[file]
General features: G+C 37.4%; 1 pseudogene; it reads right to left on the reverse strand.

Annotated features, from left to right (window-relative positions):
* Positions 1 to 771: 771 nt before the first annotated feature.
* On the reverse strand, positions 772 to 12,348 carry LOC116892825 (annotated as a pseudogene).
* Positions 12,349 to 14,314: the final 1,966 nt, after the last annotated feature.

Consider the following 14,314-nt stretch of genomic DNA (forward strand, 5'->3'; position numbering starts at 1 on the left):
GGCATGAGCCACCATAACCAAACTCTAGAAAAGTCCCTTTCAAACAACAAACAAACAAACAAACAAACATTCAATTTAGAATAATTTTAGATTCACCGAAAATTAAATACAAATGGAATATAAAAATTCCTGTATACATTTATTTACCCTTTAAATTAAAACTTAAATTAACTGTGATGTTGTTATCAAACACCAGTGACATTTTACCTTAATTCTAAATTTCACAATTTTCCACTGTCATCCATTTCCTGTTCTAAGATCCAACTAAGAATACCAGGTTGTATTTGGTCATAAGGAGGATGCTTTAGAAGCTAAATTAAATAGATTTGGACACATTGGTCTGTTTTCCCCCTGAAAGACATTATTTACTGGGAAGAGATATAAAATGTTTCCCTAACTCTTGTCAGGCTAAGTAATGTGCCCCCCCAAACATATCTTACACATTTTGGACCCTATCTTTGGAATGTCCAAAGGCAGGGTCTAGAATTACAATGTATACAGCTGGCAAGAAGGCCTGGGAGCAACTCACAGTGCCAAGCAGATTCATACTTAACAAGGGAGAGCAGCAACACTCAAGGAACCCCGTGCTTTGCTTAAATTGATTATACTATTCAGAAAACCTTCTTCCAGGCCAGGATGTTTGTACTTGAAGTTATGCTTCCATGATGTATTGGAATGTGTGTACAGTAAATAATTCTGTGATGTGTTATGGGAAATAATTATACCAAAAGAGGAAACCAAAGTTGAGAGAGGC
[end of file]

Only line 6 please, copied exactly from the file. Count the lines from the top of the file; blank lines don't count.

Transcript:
Consider the following 14,314-nt stretch of genomic DNA (forward strand, 5'->3'; position numbering starts at 1 on the left):